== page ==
Of course, this is not “tangible” sound in the sense that it does not “come forward” to us, crossing the line which connects the speakers. However, we do not need that at all, as we perceive these recordings very physiologically, recognizing their credibility under our skin. Great music and outstanding sound – this is one of those albums that I would like to get in the form of an expensive version straight from Japan, on a Platinum SHM-CD, in a packaging of the 7 inch mini LP type, or – even better – recorded on a Master CD-R. It would be a jewel in my collection.

A well-deserved double “High Fidelity” award: BIG RED Button for the recording quality and RED Fingerprint for music.

Sound quality: REFERENCE



- Turntable: AVID HIFI Acutus SP [Custom Version]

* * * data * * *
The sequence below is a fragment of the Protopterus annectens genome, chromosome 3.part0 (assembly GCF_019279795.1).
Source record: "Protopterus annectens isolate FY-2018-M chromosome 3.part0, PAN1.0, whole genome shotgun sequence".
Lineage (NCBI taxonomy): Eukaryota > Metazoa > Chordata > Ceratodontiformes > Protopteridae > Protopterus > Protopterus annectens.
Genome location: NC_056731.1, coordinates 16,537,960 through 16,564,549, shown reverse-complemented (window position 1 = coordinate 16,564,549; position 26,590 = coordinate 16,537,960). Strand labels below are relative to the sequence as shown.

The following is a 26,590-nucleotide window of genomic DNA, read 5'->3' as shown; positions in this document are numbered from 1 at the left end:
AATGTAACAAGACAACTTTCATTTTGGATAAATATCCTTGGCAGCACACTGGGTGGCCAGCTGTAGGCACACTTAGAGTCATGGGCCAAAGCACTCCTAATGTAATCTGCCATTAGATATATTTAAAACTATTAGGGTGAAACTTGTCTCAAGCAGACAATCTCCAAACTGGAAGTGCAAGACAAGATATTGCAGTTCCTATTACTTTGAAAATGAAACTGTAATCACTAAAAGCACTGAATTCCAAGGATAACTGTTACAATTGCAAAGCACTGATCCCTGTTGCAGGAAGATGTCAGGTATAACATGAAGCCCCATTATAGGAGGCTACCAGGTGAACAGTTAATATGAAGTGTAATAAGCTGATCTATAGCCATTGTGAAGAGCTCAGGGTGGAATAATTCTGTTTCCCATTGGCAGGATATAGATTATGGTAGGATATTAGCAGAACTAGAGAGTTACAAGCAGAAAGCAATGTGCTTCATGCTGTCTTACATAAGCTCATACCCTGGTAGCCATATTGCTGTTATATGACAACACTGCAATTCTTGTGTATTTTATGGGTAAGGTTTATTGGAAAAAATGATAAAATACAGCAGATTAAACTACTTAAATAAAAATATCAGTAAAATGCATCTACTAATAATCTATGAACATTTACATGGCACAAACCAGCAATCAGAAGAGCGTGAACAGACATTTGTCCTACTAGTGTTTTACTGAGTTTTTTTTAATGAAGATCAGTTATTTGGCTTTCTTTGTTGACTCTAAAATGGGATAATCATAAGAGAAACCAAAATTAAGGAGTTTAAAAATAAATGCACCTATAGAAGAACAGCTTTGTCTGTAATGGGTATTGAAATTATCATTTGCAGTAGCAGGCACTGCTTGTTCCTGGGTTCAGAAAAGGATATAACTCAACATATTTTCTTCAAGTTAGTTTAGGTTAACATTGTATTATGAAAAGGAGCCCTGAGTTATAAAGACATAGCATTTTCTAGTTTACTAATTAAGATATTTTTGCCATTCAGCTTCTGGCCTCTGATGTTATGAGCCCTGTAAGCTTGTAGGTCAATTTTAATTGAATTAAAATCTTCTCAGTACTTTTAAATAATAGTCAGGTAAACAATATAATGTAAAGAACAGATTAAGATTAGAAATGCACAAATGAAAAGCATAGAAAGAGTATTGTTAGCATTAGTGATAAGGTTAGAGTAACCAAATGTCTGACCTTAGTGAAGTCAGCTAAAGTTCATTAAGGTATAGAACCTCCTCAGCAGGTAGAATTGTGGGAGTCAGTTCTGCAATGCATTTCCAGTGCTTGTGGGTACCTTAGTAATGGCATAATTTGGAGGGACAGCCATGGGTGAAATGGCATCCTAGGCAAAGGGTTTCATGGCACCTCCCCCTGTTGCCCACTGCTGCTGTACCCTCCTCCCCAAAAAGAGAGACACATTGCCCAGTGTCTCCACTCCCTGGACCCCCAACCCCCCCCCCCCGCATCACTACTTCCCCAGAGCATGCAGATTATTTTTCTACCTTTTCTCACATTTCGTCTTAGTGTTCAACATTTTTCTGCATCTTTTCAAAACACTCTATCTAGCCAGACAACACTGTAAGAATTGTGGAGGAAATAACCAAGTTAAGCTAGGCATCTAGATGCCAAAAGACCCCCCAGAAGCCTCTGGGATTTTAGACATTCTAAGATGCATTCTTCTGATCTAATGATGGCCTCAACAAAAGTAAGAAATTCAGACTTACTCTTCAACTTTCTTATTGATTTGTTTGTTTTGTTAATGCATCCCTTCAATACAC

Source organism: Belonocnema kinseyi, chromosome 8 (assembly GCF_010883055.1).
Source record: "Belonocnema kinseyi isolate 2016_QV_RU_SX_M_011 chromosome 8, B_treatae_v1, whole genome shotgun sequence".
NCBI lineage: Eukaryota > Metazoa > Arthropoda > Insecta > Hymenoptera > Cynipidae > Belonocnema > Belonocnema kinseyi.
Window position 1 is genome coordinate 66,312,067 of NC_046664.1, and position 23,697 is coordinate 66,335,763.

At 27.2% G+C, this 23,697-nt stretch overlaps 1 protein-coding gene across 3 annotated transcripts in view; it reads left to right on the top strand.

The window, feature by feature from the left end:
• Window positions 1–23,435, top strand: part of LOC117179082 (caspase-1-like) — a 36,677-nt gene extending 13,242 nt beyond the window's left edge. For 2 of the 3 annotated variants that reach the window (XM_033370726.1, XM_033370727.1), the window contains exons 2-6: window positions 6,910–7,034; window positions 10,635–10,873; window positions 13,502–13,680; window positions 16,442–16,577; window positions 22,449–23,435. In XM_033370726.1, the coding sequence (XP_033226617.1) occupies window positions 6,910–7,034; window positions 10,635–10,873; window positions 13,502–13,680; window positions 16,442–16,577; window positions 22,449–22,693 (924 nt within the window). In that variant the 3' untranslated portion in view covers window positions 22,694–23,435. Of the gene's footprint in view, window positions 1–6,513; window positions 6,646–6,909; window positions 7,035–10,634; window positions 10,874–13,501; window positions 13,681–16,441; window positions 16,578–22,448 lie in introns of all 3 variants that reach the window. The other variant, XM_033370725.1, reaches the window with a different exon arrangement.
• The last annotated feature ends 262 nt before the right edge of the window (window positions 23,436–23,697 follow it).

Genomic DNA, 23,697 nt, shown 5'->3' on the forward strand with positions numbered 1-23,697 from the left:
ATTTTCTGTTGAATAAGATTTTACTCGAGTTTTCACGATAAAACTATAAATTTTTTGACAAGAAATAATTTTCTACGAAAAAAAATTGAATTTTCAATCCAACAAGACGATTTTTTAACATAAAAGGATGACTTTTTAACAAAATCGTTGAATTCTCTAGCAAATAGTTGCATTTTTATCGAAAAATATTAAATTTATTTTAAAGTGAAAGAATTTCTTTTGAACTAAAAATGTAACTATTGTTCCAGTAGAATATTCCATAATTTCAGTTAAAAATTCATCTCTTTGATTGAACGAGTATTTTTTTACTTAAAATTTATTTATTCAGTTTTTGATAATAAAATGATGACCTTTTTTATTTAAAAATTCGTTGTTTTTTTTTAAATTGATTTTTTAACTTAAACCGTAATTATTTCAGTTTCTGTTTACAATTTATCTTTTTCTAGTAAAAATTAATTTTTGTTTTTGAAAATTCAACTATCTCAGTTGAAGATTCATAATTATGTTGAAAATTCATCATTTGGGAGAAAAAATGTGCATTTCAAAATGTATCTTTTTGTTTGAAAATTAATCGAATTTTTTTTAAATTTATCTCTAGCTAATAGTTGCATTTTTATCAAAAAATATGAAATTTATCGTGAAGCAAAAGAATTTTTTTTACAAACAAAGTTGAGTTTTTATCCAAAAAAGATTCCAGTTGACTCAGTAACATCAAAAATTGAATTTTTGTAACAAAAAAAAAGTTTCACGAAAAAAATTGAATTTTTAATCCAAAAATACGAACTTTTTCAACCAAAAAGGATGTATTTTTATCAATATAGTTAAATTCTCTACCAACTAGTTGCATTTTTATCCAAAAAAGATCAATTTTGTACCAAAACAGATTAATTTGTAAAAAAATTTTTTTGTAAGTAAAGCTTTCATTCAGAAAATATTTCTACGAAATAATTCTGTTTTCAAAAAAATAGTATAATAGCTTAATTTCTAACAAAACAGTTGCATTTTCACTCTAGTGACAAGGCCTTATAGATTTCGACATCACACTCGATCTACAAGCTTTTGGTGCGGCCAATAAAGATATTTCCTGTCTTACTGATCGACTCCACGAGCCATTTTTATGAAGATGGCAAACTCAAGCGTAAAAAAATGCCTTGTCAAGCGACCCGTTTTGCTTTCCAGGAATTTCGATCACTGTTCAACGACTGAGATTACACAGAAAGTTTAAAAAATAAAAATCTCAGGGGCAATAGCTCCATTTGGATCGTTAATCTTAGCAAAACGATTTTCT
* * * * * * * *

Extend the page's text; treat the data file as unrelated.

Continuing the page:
- Cartridges: Miyajima Laboratory KANSUI, review HERE | Miyajima Laboratory SHILABE, review HERE | Miyajima Laboratory ZERO (mono) | Denon DL-103SA, review HERE
- Phono stage: RCM Audio Sensor Prelude IC, review HERE

- Compact Disc Player: Ancient Audio AIR V-edition, review HERE

- Line Preamplifier: Polaris III [Custom Version] + AC Regenerator, regular version review (in Polish) HERE
- Power amplifier: Soulution 710
- Integrated Amplifier: Leben CS300XS Custom Version, review HERE

- Stand mount Loudspeakers: Harbeth M40.1 Domestic, review HERE
- Stands for Harbeths: Acoustic Revive Custom Series Loudspeaker Stands
- Real-Sound Processor: SPEC RSP-101/GL
- Integrated Amplifier/Headphone amplifier: Leben CS300XS Custom Version, review HERE